Seawater was sampled using Niskin bottles (8 L each) mounted on a rosette equipped with a temperature, conductivity, depth sensor (CTD) (Seabird 9 Plus) and a fluorometer (Sea-Point). Five to six water depths were sampled at each station which represented the main oceanographic features within the water column derived from real-time CTD and fluorometer data: the surface (2 m), the bottom of the mixed layer depth (30–60 m), the deep chlorophyll a area (60–165 m) and the bottom of the photic layer (180 m). An additional offshore station uninfluenced by eddy circulation (station THEMO1) was sampled in a parallel cruise at the SEMS on the same date as our study in greater detail (11 depths within the photic layer, Reich et al., 2022). The chemical and chlorophyll a profiles were not significantly different between the THEMO1 and our background stations (Kruskal–Wallis one-way analysis of variance on ranks, P > 0.05, Fig. S1 in the Supplement), thus giving credibility to our measurements which comprised only five to six depths in the photic layer. Mesozooplankton were sampled using vertical WP2 hauls (∅ 57 cm, 50 µm mesh size, Hydro-Bios, Germany) hoisted at 0.5 m s−1 from 300 m to the water surface during nighttime (19:00–06:00). The southeastern Mediterranean Sea is an extremely oligotrophic region, with very low zooplankton densities, especially in the large-size fraction (Koppellmann et al., 2009). It was therefore stressed that the standard 200 µm underestimates the mesozooplankton abundance and community structure in this region (Feliú et al., 2020) and therefore we used the 50 µm mesh size. Filtered volume was measured using a mechanical flow meter (Hydro-Bios, Germany). The raw oceanographic data are publicly available at the ISRAMAR oceanographic database website (http://isramar.ocean.org.il, last access: May 2022).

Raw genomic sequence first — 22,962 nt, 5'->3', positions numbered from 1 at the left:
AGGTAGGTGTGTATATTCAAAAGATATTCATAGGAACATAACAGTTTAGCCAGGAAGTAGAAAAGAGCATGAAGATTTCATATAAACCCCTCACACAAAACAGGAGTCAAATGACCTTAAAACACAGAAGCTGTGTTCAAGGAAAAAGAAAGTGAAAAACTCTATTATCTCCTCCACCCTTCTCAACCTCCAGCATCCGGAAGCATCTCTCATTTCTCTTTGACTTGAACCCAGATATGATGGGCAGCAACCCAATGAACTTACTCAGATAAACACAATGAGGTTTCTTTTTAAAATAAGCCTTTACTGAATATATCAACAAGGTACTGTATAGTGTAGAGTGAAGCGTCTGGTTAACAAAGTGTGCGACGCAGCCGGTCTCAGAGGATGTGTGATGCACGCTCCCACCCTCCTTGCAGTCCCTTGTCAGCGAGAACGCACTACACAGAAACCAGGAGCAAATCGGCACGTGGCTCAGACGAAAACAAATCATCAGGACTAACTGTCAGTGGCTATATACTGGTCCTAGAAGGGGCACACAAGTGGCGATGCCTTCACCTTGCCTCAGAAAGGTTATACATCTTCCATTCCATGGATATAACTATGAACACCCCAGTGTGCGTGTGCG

2.2 SeaExplorer glider mission to characterize the physical characteristics of the water column (upper 700 m) within and outside the core area
An autonomous underwater vehicle (SeaExplorer glider, ALSEAMAR) equipped with a Seabird CTD was deployed at the southernmost sampling station (at the core of the anticyclone). The glider collected the temperature and salinity characteristics across the upper 700 m in a very high spatiotemporal coverage during ∼ 18 d. The glider performed a total of 146 dives on its route northwards, yielding 292 quasi vertical profiles (see the glider track in Fig. 1a).
2.3 Inorganic nutrients
Nutrient concentrations were determined using a three-channel segmented flow auto-analyzer system (AA-3 Seal Analytical) as described in Sisma-Ventura and Rahav (2019). The detection limit (3 times the standard deviation of 10 measurements of low-nutrient seawater), was 0.08 µmol L−1 for NO2 + NO3 (NOx), 0.008 µmol L−1 for and 0.05 µmol L−1 for Si(OH)4. Analysis reproducibility was determined using MOOS 3 (, NOx and Si(OH)4), VKI 4.1 (NOx) and VKI 4.2 ( and Si(OH)4) certified references materials (CRMs). Results were accepted when measured CRMs were within ± 5 % from the certified values.
2.4 Chlorophyll a and algal photosynthetic pigments markers